Since American Idol‘s sixth season, my comrades-in-arms and I have called Studio 36 at CBS Television City ”the Idoldome.” We meant the name both in the sense that the set felt like a futuristic, dome-like edifice of televised excess, and that by Idol‘s very nature, the set was home to a Thunderdome-esque bloodbath of youth, hope, ambition, and dreams. Each successive new Idol set has felt bigger, brighter, more Idoldome-y, to the point where last year’s set was quite literally an arena surrounded on all sides by a well-dressed throng ravenous for big-voiced high notes, a wave from Jennifer Lopez, and/or the sweet sweet tears of yet another
victim kicked-off contestant.
But when I saw Idol‘s first live show on Tuesday night, the new set felt, like so much of season 11, just… off. It wasn’t until I stepped inside Studio 36 for Thursday night’s results show that I realized why: This new set is not the “Idoldome.” The snazzy curlicue runway and the corresponding swoopy embelishments on the ceiling pull the eye away from the center of the stage, not towards it. Instead of the shifting abstract shapes that would play on the TV monitors of Idol yore, the screens that surround the stage now feature soothing fields of undulating tall grass, or burbling champagne bubbles. And in person, watching that oval-shaped jumbo-screen restlessly divide and twist itself on a whim is totally adorable. Everything just feels more airy and open, less crowded and distracting. This is not an arena designed to serve up wannabe superstars for the public to devour and spit out. This is a stage that tries to get out of the way of whoever is performing on it whenever possible. It could easily work as the set of a slightly ostentatious late night talk show, not what amounts to pop-culture’s first step on the long road to the Hunger Games. It’s not the Idoldome. It’s the Idollounge.
This difference was no more acute than when Jen Hirsh, Jeremy Rosado, Brielle Von Hugel, DeAndre Brackensick, Erika Van Pelt, and Reed Grimm were called one by one to sing for a wild card spot on the show. Last year, in the Idoldome, these wildcard performances and the judges’ final choices for who to send through took on a rather hysterical energy. The singers seemed overwhelmed, the judges seemed frazzled, and the audience seemed maybe just a bit unhinged. This year, all that manic energy felt far more dialed down, and the result meant we could focus that much more on the contestants themselves. Or, at least, I felt much more dialed into Jeremy’s earnestness, Brielle’s desperate entitlement, and DeAndre’s hair.
My increasingly odd fixation on the new set may have been my biggest take-away from my time inside the Idollounge on Thursday night, but it was by no means the only one. There were oodles of fun/silly/sad behind-the-scenery to be had, from Heejun’s adorable bromance with Phil×2 to DeAndre’s gospel wave, from the swaypit’s boosterism for Eben Franckewitz to Skylar Laine’s inability to throw a small ball farther than five feet. Let us count the ways:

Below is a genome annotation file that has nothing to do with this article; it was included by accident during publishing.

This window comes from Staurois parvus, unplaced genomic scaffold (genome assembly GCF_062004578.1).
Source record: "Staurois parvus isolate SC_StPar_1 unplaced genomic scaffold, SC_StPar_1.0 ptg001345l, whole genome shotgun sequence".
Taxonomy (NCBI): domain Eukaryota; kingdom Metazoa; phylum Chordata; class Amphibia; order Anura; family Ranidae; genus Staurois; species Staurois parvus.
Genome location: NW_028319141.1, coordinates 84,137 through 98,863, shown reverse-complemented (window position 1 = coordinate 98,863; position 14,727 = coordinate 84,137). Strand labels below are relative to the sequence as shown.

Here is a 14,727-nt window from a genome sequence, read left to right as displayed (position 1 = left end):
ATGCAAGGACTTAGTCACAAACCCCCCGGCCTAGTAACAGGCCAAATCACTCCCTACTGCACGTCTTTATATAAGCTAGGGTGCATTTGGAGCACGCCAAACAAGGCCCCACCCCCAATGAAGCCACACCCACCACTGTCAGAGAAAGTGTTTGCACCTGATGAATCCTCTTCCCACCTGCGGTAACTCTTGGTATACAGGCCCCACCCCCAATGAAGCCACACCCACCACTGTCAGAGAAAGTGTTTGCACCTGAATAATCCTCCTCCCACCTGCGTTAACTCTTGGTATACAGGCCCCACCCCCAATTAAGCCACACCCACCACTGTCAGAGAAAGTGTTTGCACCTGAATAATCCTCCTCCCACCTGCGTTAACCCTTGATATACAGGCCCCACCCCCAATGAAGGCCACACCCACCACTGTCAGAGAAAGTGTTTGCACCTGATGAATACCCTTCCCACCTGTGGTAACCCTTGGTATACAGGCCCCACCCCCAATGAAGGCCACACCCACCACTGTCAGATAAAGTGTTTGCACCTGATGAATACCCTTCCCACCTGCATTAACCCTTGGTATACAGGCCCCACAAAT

Swaybot recruitment Soon after I took my seat, a PA approached the two cute teenage boys sitting next to me and asked them to stand. So they did. Then she looked off into the middle distance, listening to some unseen Idol overlord through her headset. Then she indicated an empty spot in the far left nook of the swaypit and asked the boys if they’d like to move there. Being cute and teenage and boys, they looked at each other, shrugged, and said “why not.” And they were never seen again.
That man is proud of his caboose For as long as I’ve been covering Idol, Cory the Warm Up Guy has been pulling grown-ass men onto the stage to swing their hips and shake their keister to the audience’s delight. But I don’t know if I’ve ever seen a grown-ass man shake his keister with quite the same unabashed gusto as Phil Phillips, Sr.
Ryan’s audience plea Usually, the job of instructing the Idollounge on when and how loud to cheer — i.e. always, and fortissimo — has been left to Cory the Warm Up Guy. But about two minutes before the show began on Thursday, host Ryan Seacrest took to the stage to implore the audience to be forceful in how they expressed their feelings about the evening’s results. “We look for you for that energy,” he said with not much energy. As Ryan left the stage, he passed through the space between the guys’ and girls’ benches, and raised his hands for what I can only describe as an “air fist bump.”
So you think you can dance? Well, please don’t. In the first ad break, someone called out to Cory that he was excited to see Idol exec producer Nigel Lythgoe, who was perched as per usual in front of the judges’ table. This audience member explained he was planning on auditioning for Nigel’s other show, So You Think You Can Dance, this weekend in Los Angeles. Cory suggested this gentleman get on the stage and do his audition right then and there, but Nigel’s expression — let’s call it “befuddled contempt” — made it clear that would not be happening.